Thursday, May 23 2013 11:28 PM EDT2013-05-24 03:28:07 GMT
Authorities said they broke up a huge drug operation in the Tennessee Valley. Twenty people were arrested Thursday morning and two more are charged in what investigators called overlapping drug ringsMore >>
Authorities said they broke up a huge drug operation in the Tennessee Valley. Twenty people were arrested Thursday morning and two more are charged in what investigators called overlapping drug rings.More >>
Thursday, May 23 2013 9:59 PM EDT2013-05-24 01:59:46 GMT
A train derailed at least 13 cars at Bear Creek, shutting down roads and causing a nearby school to evacuate. More >>
A train derailed at least 13 cars at Bear Creek, shutting down roads and causing a nearby school to evacuate.More >>
GUNTERSVILLE, AL (WAFF) -
Preservative-free Methotrexate medication is in short supply.
For most people, the shortage of this medicine doesn't mean anything.
But for parents with children with certain types of cancer, this shortage could cause their child's death.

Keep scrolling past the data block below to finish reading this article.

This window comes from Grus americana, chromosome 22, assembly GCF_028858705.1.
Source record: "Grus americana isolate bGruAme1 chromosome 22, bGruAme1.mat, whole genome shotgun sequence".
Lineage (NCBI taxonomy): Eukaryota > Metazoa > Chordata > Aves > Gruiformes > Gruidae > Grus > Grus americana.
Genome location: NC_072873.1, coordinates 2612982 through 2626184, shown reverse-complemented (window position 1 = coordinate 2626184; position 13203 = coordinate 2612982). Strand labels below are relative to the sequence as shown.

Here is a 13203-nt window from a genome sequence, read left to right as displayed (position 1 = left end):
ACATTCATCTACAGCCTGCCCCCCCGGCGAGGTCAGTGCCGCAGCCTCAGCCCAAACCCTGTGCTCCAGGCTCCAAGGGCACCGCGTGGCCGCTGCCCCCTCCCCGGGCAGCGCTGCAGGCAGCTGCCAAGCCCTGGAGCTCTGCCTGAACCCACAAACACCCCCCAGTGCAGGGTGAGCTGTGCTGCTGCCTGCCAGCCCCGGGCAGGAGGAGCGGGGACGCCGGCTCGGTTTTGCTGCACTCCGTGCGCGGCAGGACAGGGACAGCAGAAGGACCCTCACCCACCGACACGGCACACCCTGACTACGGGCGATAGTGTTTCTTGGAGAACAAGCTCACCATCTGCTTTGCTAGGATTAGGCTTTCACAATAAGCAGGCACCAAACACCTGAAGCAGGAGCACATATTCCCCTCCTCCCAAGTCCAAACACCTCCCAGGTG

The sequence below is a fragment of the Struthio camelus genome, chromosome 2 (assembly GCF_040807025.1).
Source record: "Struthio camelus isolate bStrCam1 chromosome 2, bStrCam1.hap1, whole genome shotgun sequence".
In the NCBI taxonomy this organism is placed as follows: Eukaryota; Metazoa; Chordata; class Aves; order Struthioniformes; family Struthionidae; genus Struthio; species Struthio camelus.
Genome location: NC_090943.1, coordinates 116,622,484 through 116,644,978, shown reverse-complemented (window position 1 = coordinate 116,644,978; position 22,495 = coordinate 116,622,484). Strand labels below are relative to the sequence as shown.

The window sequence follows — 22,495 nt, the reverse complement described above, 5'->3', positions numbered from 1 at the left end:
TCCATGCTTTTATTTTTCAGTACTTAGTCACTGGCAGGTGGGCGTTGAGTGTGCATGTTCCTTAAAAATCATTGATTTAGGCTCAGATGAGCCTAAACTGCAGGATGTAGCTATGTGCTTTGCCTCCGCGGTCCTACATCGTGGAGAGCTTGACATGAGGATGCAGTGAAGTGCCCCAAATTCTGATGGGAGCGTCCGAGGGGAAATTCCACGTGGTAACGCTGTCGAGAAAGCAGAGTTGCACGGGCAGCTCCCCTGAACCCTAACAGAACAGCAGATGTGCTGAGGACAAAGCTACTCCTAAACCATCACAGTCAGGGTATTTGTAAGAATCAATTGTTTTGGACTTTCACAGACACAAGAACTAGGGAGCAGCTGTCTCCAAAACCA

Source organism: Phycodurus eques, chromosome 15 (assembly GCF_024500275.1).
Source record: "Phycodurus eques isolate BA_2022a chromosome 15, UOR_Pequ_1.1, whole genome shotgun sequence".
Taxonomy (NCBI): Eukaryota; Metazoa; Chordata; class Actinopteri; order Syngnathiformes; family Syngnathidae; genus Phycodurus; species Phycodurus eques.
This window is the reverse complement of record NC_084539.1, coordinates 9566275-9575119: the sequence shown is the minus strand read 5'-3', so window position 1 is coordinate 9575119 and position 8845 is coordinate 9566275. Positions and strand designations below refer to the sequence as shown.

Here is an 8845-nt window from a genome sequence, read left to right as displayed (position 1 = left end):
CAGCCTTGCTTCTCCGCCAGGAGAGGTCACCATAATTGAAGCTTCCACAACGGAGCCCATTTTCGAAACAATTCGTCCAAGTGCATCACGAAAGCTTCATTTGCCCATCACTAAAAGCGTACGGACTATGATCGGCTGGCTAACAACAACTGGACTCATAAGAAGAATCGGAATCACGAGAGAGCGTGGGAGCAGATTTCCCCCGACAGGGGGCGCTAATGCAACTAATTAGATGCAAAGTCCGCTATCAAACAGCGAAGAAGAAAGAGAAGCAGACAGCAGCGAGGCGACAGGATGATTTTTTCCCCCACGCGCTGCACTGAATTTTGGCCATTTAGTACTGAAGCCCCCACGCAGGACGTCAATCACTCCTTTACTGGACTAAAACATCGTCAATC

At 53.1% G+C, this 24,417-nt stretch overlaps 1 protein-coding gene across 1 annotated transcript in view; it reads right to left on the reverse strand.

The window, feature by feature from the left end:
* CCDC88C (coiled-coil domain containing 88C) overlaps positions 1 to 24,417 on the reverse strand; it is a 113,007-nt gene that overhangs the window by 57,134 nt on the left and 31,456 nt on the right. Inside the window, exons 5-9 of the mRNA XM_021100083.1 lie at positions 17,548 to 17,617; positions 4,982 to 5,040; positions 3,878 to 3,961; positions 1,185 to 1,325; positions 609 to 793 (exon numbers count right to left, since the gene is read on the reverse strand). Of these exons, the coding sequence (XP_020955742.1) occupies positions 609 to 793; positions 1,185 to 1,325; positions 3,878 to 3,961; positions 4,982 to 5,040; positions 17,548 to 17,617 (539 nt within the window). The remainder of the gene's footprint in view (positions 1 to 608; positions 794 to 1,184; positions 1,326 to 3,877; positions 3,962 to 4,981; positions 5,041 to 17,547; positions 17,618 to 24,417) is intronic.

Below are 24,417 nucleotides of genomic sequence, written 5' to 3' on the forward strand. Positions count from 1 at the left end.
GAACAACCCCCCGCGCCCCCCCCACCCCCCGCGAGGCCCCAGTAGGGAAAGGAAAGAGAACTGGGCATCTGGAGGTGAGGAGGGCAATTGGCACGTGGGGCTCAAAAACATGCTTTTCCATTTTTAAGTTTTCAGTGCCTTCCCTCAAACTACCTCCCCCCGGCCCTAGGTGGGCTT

WAFF 48 caught up with a Guntersville mother who is asking for help from congress to keep her son alive.
Amy Cagle's son, Auston, has Acute Lymphoblastic Leukemia, T cell.
This type of cancer has an 80 percent cure rate if the patient takes the correct medications.
Auston takes two forms of Methotrexate. One form is in full supply, but the preservative-free form of Methotrexate is scarce.
Every 3 months Auston gets the preservative-free form inserted in his spine with a spinal tap. This fights the Leukemia located in his spine and brain. If a methotrexate with a preservative is used in a spinal tap, it can cause paralysis.
The reason the preservative-free form of methotrexate is in short supply is because there is a short demand.
"There's not enough demand and there's not enough money being made on it so basically there's not enough children with cancer and not enough money being put toward this drug. It's a very cheap drug," said Amy Cagle.
According to the Food and Drug Administration, the U.S. will import a month's supply of preservative-free methotrexate from Australia.
The Generic Drug Industry is proposing a $299 million dollar fee for the FDA. The fee would speed up review processes for new, generic drugs.
Amy Cagle says she needs your help: "I need you to call your senators or representatives and beg and ask them to please ask for increased production and to pass laws."